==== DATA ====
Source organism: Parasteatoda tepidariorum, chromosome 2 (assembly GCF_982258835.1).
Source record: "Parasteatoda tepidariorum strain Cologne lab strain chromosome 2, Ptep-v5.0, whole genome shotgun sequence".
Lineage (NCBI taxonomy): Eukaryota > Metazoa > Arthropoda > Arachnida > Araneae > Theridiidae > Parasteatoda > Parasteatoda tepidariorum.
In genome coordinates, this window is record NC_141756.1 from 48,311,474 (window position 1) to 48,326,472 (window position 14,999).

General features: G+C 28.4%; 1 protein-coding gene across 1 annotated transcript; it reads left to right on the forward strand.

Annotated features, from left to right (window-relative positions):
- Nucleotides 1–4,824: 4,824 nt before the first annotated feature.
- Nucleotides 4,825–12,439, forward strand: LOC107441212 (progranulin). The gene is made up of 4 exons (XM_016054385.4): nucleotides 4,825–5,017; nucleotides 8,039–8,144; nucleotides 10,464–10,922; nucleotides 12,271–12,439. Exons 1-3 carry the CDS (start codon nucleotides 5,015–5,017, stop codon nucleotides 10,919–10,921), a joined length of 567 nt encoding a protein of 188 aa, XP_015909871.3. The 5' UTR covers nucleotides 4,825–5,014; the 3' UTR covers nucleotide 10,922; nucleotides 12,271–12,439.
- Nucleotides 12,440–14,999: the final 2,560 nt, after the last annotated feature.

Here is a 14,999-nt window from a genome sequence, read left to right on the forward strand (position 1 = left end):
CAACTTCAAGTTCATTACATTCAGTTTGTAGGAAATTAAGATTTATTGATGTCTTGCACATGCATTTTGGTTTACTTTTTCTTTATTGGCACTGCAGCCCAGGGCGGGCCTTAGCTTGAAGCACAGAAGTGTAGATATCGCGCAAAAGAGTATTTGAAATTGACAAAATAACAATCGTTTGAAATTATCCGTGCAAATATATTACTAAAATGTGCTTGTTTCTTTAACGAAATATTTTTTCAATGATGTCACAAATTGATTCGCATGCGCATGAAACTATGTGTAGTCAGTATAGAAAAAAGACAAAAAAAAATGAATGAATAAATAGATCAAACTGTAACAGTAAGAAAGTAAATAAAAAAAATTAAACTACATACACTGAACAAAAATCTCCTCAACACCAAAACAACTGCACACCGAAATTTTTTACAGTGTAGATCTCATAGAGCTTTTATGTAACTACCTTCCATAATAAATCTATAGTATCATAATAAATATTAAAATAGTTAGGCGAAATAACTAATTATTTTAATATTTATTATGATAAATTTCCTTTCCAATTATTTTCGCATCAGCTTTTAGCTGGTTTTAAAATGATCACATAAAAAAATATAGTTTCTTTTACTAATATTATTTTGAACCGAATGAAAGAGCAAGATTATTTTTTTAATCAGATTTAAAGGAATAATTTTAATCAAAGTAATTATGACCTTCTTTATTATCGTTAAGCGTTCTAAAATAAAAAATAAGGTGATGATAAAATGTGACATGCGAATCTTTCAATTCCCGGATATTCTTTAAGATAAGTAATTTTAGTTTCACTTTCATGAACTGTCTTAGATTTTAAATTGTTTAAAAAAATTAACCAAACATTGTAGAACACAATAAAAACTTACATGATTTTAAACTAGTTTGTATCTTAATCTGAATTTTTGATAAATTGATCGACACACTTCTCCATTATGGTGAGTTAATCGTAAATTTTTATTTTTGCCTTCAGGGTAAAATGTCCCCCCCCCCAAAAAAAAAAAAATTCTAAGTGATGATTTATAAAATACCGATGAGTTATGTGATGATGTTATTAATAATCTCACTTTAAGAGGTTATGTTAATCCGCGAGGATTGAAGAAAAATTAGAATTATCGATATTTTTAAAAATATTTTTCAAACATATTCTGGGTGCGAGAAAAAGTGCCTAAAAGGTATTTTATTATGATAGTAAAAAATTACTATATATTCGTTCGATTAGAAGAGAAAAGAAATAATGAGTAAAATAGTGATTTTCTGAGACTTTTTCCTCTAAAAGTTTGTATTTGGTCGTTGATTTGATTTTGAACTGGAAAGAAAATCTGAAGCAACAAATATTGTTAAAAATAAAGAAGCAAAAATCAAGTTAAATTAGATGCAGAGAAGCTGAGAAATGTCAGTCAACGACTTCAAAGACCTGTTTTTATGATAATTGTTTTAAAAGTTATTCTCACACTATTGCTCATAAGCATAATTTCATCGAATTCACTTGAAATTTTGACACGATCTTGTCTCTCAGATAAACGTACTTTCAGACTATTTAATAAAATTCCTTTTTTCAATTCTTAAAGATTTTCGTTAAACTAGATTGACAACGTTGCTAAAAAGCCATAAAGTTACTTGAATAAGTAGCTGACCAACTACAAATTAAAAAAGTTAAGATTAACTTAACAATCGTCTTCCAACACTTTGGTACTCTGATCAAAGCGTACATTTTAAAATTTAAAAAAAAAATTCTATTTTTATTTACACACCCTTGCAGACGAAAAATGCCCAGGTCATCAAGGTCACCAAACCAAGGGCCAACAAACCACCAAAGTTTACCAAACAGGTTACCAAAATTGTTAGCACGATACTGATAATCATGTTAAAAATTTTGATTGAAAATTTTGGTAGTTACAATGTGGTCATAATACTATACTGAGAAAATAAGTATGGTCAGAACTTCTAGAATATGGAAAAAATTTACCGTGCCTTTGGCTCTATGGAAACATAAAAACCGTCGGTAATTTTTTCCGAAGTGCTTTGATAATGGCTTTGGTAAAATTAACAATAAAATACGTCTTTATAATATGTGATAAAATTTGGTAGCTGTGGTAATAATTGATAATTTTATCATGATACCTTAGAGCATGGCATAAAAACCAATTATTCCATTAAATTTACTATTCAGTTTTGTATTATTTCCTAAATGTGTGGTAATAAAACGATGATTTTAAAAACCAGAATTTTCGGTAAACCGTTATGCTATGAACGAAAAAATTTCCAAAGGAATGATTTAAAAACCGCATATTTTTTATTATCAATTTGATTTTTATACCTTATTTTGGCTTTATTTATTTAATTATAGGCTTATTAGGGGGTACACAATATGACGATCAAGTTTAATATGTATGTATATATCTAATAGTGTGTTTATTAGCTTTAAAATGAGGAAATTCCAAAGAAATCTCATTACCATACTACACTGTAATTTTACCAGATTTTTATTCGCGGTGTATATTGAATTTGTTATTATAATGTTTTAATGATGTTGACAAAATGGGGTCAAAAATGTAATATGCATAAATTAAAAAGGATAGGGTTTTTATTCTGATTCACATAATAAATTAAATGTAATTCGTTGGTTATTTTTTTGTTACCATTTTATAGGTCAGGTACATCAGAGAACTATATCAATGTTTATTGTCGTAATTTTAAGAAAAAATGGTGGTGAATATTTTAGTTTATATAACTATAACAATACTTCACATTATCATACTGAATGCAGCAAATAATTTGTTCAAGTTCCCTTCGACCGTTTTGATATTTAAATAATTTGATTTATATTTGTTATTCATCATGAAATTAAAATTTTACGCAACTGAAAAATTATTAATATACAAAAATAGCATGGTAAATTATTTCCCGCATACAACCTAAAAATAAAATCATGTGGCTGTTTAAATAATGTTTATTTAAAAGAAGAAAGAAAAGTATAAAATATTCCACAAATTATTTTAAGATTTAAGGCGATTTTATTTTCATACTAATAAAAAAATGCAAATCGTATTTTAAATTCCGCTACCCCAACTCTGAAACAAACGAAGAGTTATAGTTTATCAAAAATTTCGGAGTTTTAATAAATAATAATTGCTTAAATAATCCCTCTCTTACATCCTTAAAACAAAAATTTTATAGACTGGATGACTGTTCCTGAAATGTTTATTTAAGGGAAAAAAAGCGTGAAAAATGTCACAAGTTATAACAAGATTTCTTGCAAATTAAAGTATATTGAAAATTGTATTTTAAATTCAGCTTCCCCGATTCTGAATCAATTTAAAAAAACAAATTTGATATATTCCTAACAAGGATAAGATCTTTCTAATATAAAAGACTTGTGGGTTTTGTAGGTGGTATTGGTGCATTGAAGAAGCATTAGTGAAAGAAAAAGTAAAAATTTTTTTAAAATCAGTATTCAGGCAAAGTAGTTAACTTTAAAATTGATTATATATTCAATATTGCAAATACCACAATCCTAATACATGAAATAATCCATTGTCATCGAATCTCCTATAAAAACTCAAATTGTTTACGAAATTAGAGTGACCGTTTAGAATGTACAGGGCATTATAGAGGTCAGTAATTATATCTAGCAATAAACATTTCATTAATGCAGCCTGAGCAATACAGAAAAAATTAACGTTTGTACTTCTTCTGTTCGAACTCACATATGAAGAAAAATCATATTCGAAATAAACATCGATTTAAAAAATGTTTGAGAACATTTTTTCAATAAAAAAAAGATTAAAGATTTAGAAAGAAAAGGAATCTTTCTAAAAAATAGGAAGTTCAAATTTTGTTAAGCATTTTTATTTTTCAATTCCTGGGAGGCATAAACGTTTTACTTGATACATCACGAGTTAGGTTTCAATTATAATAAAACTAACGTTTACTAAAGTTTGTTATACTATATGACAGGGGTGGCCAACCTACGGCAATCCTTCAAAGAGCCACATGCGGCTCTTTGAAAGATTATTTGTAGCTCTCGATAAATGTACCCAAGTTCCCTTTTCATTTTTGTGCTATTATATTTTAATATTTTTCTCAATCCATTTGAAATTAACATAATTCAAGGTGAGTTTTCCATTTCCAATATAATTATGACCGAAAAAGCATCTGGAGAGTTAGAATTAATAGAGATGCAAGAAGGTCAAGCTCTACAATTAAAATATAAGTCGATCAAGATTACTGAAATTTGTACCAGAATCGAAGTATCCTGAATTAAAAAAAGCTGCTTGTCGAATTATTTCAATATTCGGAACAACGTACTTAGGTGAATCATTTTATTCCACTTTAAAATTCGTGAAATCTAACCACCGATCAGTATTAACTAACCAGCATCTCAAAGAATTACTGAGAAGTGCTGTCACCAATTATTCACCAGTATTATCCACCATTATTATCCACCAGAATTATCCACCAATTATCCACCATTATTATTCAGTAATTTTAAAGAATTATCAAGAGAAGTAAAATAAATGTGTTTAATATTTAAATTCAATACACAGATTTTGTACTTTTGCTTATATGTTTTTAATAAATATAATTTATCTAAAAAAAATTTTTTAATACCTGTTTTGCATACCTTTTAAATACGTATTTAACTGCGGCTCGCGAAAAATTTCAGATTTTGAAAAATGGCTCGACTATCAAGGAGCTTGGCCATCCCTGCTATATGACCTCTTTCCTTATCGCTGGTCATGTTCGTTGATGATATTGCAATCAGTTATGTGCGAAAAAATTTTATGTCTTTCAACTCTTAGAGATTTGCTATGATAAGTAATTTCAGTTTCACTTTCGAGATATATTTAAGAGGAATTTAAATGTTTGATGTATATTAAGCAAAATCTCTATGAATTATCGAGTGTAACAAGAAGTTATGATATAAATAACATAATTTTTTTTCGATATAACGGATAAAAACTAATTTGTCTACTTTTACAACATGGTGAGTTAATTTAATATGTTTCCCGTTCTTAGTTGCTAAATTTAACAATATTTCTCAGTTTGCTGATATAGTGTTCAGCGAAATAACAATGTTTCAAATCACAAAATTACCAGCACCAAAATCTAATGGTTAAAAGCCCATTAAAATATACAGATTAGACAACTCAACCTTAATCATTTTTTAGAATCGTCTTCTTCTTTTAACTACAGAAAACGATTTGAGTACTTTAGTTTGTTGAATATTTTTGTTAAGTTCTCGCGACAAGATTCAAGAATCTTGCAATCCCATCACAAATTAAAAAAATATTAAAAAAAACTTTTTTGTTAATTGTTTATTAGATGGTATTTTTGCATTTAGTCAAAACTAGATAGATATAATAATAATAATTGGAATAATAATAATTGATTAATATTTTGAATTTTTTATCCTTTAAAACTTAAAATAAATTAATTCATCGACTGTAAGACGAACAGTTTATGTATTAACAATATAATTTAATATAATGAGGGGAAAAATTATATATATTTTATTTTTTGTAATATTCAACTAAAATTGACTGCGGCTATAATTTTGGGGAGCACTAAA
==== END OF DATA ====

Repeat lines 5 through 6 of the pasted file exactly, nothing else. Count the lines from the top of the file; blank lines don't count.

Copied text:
General features: G+C 28.4%; 1 protein-coding gene across 1 annotated transcript; it reads left to right on the forward strand.

Annotated features, from left to right (window-relative positions):